A growing number of students who are non-native speakers of English are enrolled in Masters and Ph.D. programs at universities across the world where English is the language of communication. These students often encounter difficulties when writing a thesis or dissertation in English- primarily understanding the requirements and expectations of the new academic context and the conventions of academic writing. Focused on the writing process,A Guide to Supervising Non-native English Writers of Theses and Dissertations presents accounts of writing difficulties and issues from both supervisors' and students' perspectives, identifies key issues, offers a synthesis and critical appraisal of a range of published approaches to addressing them, and provides hands-on, tested, practical solutions. Designed for easy use by writing supervisors, this concise guide relates practical approaches tospecific writing issues (relationship between reading for and preparing to write up part-genres; creating arguments; making and evaluating claims, judgements and conclusions; coherence and cohesion; generic and discipline-specific writing conventions). Numerous textual samples from students illustrate actual writing difficulties and how supervisors worked towards solutions
This ethnographic study of two Anchorage (Alaska) protestant congregations addresses the perceived mutuality or "Gift Exchange" between Protestantism and Inupiaq spirituality-culture. The study identifies two styles of congregational life that lead to differences in identification and expression of Inupiaq "gifts". The modern day cross-cultural (Inupiaq and Euro-American) interactions observed within these congregations are occurring a century after contact. The on-going exchanges interweave with missionary history and with dramatic personal and group relocations experienced by the non-urban Inupiaq congregants. An overview of both this missionary and collective history precedes discussion of the two Anchorage study congregations.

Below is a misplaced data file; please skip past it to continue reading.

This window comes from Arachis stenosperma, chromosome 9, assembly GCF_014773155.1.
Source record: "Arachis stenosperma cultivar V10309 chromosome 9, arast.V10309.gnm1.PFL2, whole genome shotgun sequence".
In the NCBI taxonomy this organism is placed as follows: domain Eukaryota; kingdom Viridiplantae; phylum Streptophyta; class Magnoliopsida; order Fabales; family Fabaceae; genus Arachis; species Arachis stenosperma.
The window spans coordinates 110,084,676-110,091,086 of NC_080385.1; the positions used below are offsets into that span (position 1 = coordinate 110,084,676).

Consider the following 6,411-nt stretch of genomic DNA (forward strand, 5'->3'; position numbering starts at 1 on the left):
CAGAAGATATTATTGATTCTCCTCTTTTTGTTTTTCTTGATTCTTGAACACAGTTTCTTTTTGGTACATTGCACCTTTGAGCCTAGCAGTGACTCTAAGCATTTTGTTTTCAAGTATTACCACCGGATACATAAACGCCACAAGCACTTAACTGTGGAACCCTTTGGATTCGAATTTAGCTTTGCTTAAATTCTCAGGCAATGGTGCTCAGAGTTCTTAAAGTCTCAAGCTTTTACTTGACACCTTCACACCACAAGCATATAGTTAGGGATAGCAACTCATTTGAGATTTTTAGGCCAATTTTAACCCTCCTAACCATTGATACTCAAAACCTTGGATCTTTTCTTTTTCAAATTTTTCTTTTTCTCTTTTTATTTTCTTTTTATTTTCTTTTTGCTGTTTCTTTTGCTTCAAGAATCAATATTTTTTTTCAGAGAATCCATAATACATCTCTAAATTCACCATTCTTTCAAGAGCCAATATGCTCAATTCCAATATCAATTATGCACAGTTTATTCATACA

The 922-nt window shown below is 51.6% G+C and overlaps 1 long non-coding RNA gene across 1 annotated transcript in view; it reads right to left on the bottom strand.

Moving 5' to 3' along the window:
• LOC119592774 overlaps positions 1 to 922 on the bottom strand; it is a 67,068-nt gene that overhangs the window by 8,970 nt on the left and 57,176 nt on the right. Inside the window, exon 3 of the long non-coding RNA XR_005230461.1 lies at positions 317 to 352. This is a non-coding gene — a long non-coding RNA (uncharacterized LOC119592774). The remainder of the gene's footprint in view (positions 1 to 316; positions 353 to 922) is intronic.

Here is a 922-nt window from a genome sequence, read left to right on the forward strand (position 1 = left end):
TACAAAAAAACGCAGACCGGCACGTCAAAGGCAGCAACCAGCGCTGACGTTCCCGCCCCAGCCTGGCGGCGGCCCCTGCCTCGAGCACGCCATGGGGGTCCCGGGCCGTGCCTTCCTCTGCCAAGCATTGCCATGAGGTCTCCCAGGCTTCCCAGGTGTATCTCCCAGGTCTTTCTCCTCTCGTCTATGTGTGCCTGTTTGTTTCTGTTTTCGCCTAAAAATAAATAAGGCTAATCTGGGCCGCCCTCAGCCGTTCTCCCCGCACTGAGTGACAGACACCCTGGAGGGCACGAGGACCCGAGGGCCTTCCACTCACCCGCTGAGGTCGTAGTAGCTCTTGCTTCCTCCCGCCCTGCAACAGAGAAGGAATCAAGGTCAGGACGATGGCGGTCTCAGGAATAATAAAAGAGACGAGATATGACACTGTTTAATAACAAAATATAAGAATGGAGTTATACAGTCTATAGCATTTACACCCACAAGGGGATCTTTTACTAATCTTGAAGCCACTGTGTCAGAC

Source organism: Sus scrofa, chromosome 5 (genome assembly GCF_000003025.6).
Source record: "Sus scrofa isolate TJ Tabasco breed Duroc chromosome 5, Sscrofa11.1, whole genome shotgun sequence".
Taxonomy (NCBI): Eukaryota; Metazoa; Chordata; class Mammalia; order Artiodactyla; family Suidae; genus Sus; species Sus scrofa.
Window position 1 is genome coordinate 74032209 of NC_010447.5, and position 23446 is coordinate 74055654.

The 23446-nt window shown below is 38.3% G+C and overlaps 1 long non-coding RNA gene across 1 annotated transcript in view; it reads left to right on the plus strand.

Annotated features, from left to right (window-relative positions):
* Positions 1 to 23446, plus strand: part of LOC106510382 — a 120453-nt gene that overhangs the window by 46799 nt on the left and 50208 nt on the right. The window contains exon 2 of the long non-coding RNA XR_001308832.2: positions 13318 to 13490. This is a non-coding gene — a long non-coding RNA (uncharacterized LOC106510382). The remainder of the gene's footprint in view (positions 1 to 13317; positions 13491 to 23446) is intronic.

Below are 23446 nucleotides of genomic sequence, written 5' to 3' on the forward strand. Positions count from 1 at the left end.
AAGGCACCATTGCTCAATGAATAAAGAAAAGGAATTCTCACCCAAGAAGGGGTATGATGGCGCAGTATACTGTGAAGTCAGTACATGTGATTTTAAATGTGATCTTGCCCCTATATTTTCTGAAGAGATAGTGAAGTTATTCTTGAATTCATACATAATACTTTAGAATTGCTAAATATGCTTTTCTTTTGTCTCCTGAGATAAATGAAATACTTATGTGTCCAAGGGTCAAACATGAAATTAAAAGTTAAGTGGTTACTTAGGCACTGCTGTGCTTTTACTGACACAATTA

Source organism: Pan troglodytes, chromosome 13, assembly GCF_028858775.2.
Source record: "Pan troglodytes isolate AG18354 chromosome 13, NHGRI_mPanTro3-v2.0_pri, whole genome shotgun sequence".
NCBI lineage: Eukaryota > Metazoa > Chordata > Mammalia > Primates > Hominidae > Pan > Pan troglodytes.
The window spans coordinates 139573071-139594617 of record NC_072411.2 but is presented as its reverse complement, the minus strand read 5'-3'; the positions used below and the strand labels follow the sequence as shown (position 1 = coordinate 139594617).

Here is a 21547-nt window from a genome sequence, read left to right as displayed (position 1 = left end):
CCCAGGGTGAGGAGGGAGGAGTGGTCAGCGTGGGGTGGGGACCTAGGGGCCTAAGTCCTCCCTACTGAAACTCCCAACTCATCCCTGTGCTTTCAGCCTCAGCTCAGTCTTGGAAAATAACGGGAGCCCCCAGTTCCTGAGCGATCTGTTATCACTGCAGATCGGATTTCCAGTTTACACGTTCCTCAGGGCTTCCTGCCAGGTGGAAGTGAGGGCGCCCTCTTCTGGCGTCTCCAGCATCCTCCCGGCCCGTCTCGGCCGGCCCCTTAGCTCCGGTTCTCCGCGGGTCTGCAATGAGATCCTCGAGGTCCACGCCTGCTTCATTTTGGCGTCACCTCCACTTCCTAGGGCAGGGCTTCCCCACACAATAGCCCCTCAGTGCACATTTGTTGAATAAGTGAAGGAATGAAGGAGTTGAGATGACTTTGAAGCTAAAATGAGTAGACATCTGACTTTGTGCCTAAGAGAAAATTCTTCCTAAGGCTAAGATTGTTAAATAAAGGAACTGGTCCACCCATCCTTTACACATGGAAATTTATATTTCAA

Is Mars Habitable? A Critical Examination Of Professor Percival Lowell's Book Mars And Its Canals, With An Alternative Explanation
Alfred Russel Wallace (8 January 1823 - 7 November 1913) was a British naturalist, explorer, geographer, anthropologist, and biologist. He is best known for independently conceiving the theory of evolution through natural selection; his paper on the subject was jointly published with some of Charles Darwin's writings in 1858.